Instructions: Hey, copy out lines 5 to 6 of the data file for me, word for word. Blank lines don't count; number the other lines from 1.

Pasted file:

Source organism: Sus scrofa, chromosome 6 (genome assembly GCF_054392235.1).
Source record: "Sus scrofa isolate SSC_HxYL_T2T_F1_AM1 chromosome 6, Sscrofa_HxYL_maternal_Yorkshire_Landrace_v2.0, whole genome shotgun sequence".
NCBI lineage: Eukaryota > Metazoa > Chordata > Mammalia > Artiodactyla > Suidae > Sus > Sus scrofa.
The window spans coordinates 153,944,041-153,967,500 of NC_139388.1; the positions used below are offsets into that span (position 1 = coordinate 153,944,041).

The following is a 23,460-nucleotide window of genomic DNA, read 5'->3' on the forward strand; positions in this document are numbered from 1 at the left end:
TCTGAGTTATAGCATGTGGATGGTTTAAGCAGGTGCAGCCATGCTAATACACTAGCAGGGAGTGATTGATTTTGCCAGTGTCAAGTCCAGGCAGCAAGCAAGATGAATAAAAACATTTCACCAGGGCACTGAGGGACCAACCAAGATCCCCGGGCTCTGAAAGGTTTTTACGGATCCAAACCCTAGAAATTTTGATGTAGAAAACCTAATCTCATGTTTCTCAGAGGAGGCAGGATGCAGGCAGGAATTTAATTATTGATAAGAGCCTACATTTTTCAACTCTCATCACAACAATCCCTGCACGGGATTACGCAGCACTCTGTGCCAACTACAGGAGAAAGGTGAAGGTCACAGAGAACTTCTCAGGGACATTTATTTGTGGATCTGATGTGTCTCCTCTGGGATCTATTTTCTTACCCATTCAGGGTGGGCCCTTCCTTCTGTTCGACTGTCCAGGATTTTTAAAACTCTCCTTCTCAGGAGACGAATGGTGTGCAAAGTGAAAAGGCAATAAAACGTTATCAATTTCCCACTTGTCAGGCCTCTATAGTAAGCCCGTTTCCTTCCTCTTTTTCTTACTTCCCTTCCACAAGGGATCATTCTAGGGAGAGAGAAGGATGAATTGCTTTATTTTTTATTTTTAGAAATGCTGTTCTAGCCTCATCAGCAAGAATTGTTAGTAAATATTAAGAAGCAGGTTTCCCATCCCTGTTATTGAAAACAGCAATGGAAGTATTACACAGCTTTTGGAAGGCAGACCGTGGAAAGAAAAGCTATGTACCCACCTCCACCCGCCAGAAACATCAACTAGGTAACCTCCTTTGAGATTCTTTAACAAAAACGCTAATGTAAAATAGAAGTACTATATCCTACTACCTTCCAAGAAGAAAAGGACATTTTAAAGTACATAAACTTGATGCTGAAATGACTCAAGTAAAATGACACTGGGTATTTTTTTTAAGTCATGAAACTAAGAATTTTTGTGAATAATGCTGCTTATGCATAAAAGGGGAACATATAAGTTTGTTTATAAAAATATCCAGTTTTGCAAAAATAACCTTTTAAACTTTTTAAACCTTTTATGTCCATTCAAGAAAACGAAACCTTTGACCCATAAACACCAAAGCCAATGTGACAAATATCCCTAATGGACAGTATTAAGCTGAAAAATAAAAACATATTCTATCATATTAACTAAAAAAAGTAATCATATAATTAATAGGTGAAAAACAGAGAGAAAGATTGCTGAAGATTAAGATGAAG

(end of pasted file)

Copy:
The following is a 23,460-nucleotide window of genomic DNA, read 5'->3' on the forward strand; positions in this document are numbered from 1 at the left end:
TCTGAGTTATAGCATGTGGATGGTTTAAGCAGGTGCAGCCATGCTAATACACTAGCAGGGAGTGATTGATTTTGCCAGTGTCAAGTCCAGGCAGCAAGCAAGATGAATAAAAACATTTCACCAGGGCACTGAGGGACCAACCAAGATCCCCGGGCTCTGAAAGGTTTTTACGGATCCAAACCCTAGAAATTTTGATGTAGAAAACCTAATCTCATGTTTCTCAGAGGAGGCAGGATGCAGGCAGGAATTTAATTATTGATAAGAGCCTACATTTTTCAACTCTCATCACAACAATCCCTGCACGGGATTACGCAGCACTCTGTGCCAACTACAGGAGAAAGGTGAAGGTCACAGAGAACTTCTCAGGGACATTTATTTGTGGATCTGATGTGTCTCCTCTGGGATCTATTTTCTTACCCATTCAGGGTGGGCCCTTCCTTCTGTTCGACTGTCCAGGATTTTTAAAACTCTCCTTCTCAGGAGACGAATGGTGTGCAAAGTGAAAAGGCAATAAAACGTTATCAATTTCCCACTTGTCAGGCCTCTATAGTAAGCCCGTTTCCTTCCTCTTTTTCTTACTTCCCTTCCACAAGGGATCATTCTAGGGAGAGAGAAGGATGAATTGCTTTATTTTTTATTTTTAGAAATGCTGTTCTAGCCTCATCAGCAAGAATTGTTAGTAAATATTAAGAAGCAGGTTTCCCATCCCTGTTATTGAAAACAGCAATGGAAGTATTACACAGCTTTTGGAAGGCAGACCGTGGAAAGAAAAGCTATGTACCCACCTCCACCCGCCAGAAACATCAACTAGGTAACCTCCTTTGAGATTCTTTAACAAAAACGCTAATGTAAAATAGAAGTACTATATCCTACTACCTTCCAAGAAGAAAAGGACATTTTAAAGTACATAAACTTGATGCTGAAATGACTCAAGTAAAATGACACTGGGTATTTTTTTTAAGTCATGAAACTAAGAATTTTTGTGAATAATGCTGCTTATGCATAAAAGGGGAACATATAAGTTTGTTTATAAAAATATCCAGTTTTGCAAAAATAACCTTTTAAACTTTTTAAACCTTTTATGTCCATTCAAGAAAACGAAACCTTTGACCCATAAACACCAAAGCCAATGTGACAAATATCCCTAATGGACAGTATTAAGCTGAAAAATAAAAACATATTCTATCATATTAACTAAAAAAAGTAATCATATAATTAATAGGTGAAAAACAGAGAGAAAGATTGCTGAAGATTAAGATGAAG